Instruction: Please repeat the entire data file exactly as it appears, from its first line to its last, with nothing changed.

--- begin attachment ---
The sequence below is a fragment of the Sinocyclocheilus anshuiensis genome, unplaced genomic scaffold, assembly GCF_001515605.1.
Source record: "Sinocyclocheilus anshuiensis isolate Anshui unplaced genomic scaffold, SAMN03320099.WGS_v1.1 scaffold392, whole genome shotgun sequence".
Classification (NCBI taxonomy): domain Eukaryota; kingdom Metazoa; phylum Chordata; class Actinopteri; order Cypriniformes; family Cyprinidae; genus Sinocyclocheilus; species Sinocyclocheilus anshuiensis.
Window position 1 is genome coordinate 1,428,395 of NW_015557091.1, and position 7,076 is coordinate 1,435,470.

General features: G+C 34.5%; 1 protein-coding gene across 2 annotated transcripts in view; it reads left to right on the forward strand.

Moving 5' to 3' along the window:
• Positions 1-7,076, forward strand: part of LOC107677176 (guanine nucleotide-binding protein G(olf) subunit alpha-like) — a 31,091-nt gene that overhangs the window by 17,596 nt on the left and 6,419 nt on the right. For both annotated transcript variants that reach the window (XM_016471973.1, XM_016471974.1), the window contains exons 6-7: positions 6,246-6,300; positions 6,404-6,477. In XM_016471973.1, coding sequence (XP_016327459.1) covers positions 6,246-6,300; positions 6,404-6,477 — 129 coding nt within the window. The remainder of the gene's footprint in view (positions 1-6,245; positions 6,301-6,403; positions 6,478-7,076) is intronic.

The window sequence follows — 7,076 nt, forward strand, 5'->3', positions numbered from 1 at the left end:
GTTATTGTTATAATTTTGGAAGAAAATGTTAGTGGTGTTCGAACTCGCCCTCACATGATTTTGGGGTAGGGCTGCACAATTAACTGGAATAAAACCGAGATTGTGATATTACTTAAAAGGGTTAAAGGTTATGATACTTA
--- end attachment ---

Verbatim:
The sequence below is a fragment of the Sinocyclocheilus anshuiensis genome, unplaced genomic scaffold, assembly GCF_001515605.1.
Source record: "Sinocyclocheilus anshuiensis isolate Anshui unplaced genomic scaffold, SAMN03320099.WGS_v1.1 scaffold392, whole genome shotgun sequence".
Classification (NCBI taxonomy): domain Eukaryota; kingdom Metazoa; phylum Chordata; class Actinopteri; order Cypriniformes; family Cyprinidae; genus Sinocyclocheilus; species Sinocyclocheilus anshuiensis.
Window position 1 is genome coordinate 1,428,395 of NW_015557091.1, and position 7,076 is coordinate 1,435,470.

General features: G+C 34.5%; 1 protein-coding gene across 2 annotated transcripts in view; it reads left to right on the forward strand.

Moving 5' to 3' along the window:
• Positions 1-7,076, forward strand: part of LOC107677176 (guanine nucleotide-binding protein G(olf) subunit alpha-like) — a 31,091-nt gene that overhangs the window by 17,596 nt on the left and 6,419 nt on the right. For both annotated transcript variants that reach the window (XM_016471973.1, XM_016471974.1), the window contains exons 6-7: positions 6,246-6,300; positions 6,404-6,477. In XM_016471973.1, coding sequence (XP_016327459.1) covers positions 6,246-6,300; positions 6,404-6,477 — 129 coding nt within the window. The remainder of the gene's footprint in view (positions 1-6,245; positions 6,301-6,403; positions 6,478-7,076) is intronic.

The window sequence follows — 7,076 nt, forward strand, 5'->3', positions numbered from 1 at the left end:
GTTATTGTTATAATTTTGGAAGAAAATGTTAGTGGTGTTCGAACTCGCCCTCACATGATTTTGGGGTAGGGCTGCACAATTAACTGGAATAAAACCGAGATTGTGATATTACTTAAAAGGGTTAAAGGTTATGATACTTA